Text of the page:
Worms work hard to create compost. But are you working too hard to feed your wigglers?
I’ve been a big fan of worms since they started showing up by the thousands and raising their wiggly families in my compost piles. (Compost purists, please don’t scoff. I KNOW that a well-managed heap is generally too hot for happy worms.) But hot or not, my worm friends have made tons of rich wonderful compost. In turn, I’ve led more than a few innocent yard-guests to see their tiny worm babies cuddled up in empty egg crates and compostable carry-out containers.
Enthusiastic as I am, I wasn’t fully connected to the widespread vermiculture community until recently. Since designing and demonstrating our Green Cycler prototype at venues like West Coast Green we’ve talked to dozens of passionate vermiculturists. Worm farmers get excited about our bright green compost eating machine because it solves a huge problem–shredding food scraps into worm food! (Worm purists might chime in here that worms don’t actually eat food scraps–but that’s another topic.)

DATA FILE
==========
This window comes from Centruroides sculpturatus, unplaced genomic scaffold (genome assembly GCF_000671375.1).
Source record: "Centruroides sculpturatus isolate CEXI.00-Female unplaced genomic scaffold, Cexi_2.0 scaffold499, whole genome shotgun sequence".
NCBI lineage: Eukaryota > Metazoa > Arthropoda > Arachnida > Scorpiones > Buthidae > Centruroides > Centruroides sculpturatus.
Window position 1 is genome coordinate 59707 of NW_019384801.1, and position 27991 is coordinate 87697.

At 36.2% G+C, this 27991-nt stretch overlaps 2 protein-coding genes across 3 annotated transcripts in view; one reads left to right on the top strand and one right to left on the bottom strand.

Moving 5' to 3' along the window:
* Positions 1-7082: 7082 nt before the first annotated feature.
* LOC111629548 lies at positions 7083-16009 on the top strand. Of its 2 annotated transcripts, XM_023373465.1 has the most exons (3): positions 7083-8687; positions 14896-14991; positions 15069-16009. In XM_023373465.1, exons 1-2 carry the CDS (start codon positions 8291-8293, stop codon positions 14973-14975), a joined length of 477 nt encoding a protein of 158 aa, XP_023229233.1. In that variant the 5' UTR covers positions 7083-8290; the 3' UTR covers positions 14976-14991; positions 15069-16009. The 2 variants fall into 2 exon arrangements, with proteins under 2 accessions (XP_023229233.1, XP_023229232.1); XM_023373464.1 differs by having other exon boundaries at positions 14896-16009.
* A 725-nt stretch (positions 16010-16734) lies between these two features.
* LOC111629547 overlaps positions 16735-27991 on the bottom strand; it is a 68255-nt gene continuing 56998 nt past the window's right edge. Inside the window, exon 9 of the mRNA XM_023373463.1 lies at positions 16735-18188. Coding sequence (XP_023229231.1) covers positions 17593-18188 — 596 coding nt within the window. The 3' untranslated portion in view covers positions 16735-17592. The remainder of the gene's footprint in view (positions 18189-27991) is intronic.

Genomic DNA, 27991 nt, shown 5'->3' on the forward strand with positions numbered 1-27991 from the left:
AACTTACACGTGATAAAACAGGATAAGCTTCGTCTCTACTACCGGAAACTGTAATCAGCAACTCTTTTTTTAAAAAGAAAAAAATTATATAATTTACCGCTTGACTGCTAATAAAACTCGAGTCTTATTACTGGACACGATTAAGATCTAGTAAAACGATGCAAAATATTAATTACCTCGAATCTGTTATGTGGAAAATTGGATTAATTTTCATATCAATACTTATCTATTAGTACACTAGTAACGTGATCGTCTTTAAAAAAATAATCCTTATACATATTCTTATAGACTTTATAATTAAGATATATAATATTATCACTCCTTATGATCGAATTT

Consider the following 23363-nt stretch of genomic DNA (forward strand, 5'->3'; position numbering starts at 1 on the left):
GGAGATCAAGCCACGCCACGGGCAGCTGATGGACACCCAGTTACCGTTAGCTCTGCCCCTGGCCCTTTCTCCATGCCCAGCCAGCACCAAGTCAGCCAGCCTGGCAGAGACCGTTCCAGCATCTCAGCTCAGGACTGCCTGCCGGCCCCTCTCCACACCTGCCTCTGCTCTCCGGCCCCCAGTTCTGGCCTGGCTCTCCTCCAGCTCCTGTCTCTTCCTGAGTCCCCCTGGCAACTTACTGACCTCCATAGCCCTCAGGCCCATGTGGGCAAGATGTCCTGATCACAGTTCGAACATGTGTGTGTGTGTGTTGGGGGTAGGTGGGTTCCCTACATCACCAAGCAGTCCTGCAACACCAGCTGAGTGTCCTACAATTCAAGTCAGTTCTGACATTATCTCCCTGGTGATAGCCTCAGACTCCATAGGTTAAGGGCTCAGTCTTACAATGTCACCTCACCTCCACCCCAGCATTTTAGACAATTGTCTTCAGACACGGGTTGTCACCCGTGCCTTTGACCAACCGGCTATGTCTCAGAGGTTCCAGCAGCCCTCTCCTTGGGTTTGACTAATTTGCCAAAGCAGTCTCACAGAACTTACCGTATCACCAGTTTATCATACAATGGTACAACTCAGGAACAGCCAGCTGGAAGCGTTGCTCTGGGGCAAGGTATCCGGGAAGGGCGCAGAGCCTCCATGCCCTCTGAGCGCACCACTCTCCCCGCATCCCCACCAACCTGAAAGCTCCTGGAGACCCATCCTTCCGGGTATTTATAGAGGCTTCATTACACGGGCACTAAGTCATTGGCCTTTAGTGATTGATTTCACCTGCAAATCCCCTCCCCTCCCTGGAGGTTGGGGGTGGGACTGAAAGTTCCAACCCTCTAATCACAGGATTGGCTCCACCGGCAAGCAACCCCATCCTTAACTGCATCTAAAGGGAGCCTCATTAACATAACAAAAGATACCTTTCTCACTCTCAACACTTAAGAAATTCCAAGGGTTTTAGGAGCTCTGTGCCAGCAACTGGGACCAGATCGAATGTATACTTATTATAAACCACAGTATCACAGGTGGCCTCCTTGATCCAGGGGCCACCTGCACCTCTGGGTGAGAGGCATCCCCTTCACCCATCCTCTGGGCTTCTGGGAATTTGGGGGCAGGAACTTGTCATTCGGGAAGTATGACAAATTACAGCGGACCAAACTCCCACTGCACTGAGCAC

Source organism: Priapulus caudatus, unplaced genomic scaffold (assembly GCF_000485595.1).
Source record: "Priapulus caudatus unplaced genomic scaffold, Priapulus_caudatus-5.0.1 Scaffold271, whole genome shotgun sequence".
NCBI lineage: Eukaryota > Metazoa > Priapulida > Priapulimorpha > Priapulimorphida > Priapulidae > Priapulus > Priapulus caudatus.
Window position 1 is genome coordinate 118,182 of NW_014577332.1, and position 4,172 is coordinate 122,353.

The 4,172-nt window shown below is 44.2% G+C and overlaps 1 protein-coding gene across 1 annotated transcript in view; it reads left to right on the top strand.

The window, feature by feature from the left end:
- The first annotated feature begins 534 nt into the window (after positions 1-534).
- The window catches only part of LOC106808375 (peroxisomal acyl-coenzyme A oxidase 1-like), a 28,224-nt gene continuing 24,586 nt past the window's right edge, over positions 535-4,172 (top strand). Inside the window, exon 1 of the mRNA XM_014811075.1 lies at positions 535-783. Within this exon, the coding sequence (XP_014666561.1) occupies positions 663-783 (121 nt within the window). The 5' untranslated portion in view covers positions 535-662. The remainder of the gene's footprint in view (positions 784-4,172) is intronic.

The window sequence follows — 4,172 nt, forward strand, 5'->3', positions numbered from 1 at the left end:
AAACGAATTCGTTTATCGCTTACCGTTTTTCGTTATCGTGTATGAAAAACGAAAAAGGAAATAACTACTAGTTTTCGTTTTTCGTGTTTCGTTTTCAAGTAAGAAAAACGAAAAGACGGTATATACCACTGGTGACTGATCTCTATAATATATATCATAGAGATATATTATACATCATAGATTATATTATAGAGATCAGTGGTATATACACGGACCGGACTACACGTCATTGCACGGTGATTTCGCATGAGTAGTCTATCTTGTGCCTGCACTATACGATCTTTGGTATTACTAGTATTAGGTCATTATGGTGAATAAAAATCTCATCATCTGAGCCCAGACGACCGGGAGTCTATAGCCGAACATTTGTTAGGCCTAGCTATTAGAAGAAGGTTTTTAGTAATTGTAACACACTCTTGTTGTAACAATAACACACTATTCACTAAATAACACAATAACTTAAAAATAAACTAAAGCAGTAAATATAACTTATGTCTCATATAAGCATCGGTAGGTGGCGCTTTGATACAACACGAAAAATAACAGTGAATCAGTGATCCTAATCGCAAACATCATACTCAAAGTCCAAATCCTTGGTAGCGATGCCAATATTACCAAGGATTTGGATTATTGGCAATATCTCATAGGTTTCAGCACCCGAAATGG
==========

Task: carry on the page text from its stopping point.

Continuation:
“My worms are gourmet—they prefer gazpacho.”
One of my favorite quotes from West Coast Green was “My worms are gourmet—they prefer gazpacho.” This particular worm farmer had a clever but time-consuming process for grinding and freezing worm food. She told us the Green Cycler would save her several hours a week in preparing food for her wiggly charges.
Since our official introduction to the vermiculture community, we’ve become even bigger worm fans, and have seen dozens of informative and clever sites dedicated to worm farming. A few of our favorites:
For the kids, redworms.com is home of the “Worm Game” and “Worm Song”
Bentley, from redwormcomposting is a worm authority, “vermiholic” and my go-to reference for wormy answers
Please let us know about other good worm resources!